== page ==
However, it’s only ever been a job for me, never a career. Programming just pays the bills. It’s a rare morning when I wake up thinking of code and functions instead of distant worlds, fictional lives, even blog posts like this one. Excellent eloquence and deftness of syntax are things I’m far more passionate about than any of the programmatic challenges I’ve faced before or will face in the future. And bringing an attitude like that into a workplace where everybody around me does wrestle with code in their sleep, puts their passion on the table and made it their purpose cheapens things for them and makes me feel false, like an outsider looking in. It’s a world I understand, can relate to and appreciate, but it isn’t my world. And I need to face the fact it never has been.

We only have a few short years in this life, and I’ve spent too many going down a blind alley chasing a dead end.

I became convinced, by good people with good intensions, that writing would never pay enough. That I couldn’t make a career of it, that I needed to pursue something else. And I believed it. Instead of sticking to my guns, I hung up my spurs and took up a shovel. I’ve tried to get the spurs back on a few times, but every time I do at least one person with whom I work on a daily basis on this or that job looks at me funny. Why the hell would you wear spurs into a coal mine? It makes no sense, it’s silly is what it is, take them off or find yourself another mine.

And I did. Mine after mine, job after job, one after another for this reason or that circumstance. It isn’t working. When things are this cyclical, this consistently fraught with failure, one can react to it by struggling to maintain the status quo as quickly as possible, or examine the circumstances of the various failures and find a way to end them. If I’m to have any hope of accomplishing in my lifetime what I’ve wanted to accomplish since I was seven years old, when I wrote my first short story in my gifted education class (it was crap, but it was my first), I can no longer in good conscience treat my desire and acumen for the written word as just another hobby. I need to make more time for it, and that means being proactive in my pursuit.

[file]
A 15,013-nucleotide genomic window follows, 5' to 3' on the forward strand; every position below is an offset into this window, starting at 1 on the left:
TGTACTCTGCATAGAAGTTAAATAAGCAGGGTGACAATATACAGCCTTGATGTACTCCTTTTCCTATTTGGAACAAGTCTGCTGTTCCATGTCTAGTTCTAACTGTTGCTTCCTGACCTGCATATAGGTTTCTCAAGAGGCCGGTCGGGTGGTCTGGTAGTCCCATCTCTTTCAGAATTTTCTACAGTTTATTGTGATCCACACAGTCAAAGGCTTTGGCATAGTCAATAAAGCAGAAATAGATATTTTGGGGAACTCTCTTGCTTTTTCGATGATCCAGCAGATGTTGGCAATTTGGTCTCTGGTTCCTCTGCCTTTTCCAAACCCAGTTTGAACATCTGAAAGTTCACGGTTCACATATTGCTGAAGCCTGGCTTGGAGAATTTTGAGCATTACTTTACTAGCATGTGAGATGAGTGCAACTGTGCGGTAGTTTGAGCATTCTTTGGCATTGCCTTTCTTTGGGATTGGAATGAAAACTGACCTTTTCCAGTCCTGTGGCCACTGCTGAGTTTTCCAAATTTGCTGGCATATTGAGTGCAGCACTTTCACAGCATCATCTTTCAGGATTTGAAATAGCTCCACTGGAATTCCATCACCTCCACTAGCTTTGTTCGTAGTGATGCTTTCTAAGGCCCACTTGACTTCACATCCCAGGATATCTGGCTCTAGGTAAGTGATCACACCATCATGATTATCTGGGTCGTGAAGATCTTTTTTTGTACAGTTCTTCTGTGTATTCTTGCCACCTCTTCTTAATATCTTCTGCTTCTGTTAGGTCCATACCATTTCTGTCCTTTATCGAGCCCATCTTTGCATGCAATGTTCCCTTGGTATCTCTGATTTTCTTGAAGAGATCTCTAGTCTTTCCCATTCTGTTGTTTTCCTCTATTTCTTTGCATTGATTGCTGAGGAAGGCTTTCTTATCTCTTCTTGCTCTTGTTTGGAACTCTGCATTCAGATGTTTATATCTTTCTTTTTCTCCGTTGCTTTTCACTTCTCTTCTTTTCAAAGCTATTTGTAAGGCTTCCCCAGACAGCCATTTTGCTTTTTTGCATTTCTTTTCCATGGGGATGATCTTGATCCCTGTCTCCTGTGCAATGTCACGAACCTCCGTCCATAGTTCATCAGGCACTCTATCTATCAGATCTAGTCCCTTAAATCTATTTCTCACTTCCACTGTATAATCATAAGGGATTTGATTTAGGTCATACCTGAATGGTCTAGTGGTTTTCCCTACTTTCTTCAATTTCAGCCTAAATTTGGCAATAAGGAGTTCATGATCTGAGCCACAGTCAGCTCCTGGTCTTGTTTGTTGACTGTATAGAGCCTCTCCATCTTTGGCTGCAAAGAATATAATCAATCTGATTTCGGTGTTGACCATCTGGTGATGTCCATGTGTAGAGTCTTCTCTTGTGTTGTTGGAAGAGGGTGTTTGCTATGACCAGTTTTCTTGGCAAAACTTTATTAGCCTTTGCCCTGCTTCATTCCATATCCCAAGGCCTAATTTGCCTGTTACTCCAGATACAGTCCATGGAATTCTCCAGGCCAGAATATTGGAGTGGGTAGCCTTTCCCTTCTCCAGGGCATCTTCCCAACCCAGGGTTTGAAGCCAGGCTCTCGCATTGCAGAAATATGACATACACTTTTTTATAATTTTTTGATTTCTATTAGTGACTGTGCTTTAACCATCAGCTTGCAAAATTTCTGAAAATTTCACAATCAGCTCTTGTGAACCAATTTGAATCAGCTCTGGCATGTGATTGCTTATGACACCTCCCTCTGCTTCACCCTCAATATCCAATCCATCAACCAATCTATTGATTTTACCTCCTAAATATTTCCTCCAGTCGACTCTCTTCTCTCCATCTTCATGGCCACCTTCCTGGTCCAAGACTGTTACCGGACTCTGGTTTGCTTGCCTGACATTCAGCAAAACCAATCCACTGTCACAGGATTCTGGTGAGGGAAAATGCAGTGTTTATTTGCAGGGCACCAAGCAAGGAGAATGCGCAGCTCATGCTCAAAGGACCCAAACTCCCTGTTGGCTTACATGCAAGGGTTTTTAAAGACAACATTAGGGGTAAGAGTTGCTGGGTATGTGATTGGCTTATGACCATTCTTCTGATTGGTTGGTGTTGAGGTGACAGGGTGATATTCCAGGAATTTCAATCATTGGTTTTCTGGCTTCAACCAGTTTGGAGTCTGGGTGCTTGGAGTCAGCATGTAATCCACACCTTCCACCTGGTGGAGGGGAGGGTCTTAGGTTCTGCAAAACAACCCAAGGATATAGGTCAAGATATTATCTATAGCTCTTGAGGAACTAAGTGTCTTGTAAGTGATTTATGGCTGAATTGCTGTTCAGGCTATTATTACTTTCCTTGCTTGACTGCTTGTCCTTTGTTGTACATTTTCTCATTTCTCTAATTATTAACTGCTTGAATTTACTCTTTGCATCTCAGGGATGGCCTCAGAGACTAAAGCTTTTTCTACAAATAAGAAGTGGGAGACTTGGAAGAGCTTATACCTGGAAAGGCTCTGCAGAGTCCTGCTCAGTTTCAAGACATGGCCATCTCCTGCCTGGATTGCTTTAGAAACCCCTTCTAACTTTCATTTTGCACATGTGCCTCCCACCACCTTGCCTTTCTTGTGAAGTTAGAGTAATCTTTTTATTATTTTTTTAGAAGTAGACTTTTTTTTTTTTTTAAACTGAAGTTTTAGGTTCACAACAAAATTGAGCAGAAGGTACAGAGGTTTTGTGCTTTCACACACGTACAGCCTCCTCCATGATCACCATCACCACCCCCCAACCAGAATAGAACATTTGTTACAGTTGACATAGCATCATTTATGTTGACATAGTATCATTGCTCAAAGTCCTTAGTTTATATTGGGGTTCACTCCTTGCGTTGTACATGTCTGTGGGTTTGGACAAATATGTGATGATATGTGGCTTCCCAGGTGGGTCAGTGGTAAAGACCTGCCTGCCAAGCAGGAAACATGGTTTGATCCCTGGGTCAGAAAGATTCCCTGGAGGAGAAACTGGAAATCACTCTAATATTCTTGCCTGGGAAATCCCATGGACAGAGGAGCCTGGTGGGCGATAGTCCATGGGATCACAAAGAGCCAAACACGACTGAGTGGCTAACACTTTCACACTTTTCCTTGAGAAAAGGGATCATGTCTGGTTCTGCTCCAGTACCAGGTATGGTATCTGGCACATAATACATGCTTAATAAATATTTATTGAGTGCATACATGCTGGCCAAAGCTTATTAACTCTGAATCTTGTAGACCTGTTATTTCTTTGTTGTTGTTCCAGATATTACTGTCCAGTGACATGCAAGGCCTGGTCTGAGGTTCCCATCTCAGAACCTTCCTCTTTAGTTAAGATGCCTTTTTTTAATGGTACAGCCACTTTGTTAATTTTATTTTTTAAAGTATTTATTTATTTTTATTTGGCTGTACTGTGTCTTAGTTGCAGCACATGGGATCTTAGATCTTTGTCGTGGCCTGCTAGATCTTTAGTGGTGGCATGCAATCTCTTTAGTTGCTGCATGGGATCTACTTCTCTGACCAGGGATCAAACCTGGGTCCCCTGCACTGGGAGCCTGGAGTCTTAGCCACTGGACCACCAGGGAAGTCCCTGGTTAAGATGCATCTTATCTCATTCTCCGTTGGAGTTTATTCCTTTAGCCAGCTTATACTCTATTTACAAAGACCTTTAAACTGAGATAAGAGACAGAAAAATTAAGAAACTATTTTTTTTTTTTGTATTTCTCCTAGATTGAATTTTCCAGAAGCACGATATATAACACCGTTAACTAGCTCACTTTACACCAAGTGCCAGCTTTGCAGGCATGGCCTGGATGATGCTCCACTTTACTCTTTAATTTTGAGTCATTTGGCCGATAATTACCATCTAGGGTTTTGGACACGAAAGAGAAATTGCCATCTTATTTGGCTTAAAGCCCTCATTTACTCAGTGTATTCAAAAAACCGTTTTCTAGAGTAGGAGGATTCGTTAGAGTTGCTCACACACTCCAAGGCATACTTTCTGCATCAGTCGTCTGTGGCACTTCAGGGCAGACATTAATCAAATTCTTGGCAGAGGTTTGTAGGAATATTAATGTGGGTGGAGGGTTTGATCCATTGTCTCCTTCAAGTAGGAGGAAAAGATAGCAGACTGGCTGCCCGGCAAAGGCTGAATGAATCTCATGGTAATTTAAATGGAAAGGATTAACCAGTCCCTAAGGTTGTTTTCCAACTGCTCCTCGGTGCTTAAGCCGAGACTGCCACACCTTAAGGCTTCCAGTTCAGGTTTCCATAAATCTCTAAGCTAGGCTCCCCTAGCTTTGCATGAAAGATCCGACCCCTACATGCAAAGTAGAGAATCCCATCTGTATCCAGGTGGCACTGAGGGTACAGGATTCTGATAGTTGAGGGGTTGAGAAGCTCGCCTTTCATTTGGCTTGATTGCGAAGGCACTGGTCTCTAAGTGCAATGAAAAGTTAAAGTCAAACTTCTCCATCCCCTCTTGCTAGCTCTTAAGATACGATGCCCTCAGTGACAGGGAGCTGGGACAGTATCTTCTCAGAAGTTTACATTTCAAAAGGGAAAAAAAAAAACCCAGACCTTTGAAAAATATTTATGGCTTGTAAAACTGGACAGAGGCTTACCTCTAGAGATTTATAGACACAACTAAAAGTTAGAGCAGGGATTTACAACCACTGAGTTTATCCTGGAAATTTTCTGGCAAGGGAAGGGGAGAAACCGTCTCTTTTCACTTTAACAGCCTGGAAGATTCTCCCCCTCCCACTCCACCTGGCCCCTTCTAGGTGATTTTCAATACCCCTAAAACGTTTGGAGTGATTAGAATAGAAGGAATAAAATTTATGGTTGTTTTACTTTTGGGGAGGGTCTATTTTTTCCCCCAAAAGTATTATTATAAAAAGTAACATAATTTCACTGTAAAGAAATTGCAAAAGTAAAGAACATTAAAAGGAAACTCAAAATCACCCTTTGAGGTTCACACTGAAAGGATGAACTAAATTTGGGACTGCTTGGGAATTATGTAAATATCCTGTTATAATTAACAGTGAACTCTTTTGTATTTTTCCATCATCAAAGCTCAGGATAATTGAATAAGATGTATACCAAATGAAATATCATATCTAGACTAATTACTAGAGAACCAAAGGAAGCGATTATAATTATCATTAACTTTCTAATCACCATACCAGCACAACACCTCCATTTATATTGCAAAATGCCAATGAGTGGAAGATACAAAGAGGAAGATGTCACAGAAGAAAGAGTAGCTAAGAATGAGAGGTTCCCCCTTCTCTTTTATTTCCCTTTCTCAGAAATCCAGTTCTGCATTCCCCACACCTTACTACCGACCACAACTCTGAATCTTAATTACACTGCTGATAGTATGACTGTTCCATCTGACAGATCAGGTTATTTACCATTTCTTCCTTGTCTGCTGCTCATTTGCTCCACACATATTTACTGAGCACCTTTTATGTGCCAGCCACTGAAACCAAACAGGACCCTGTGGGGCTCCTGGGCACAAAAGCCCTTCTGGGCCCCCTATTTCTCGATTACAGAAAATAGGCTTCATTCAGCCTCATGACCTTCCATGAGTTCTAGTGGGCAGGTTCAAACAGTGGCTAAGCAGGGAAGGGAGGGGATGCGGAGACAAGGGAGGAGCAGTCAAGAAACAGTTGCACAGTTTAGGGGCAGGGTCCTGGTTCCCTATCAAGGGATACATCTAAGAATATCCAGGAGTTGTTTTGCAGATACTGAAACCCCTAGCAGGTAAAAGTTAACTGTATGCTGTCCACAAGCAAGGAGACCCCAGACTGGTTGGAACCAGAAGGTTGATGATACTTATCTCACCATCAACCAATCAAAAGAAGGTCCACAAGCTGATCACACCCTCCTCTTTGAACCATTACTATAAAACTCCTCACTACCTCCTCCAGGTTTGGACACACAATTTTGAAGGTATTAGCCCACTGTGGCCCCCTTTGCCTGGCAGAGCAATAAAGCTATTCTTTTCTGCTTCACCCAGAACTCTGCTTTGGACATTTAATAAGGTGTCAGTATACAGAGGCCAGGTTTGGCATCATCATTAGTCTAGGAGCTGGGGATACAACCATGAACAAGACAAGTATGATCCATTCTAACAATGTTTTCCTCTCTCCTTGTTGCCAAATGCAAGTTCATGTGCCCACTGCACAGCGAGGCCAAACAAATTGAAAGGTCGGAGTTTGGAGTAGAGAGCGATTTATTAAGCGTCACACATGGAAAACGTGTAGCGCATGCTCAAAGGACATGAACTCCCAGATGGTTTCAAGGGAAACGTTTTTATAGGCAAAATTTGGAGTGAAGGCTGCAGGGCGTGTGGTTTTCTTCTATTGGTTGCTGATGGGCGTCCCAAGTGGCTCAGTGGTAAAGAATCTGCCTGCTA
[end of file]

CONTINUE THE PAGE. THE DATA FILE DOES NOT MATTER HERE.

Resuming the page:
I’d be lying if I said I wasn’t scared by the idea. My lizard brain would rather I fall back into old patterns, maintain the status quo, lower my expectations. For once, I’m disinclined to listen to it. It might be the safer, more responsible thing to do, and I acknowledge the possibility of yet another failure exists, but I can’t shake the feeling that it is long, long past time for me to try something different.

Being where I am now has everything to do with myself. As much as I’ve been given advice from others, it was me that listened, me that bought into certain ideas, me that interpreted signs and portents. I don’t blame my failures on anybody but myself. It’s because of me I went down those blind alleys, and it falls to me to get myself out again.

It isn’t enough simply to be. A reason to be is essential. It’s what changes mere existence to really living. I’ve taken hard roads to get where I am, and I’ve stumbled along the way. I’ve crashed and burned, broken promises, engendered disappointment and shattered hearts. Every mistake has taught me something and I’ve had to find ways to keep moving forward in the bloody aftermath. I’ve come too far to quit now, and I honestly feel I’m closer to being where I truly want to be now than I ever have been before. Listening to the lizard brain, giving into the fear of the unknown and the cold comfort of the status quo, feels more like a step backward. And if I step backward, I can’t move forward.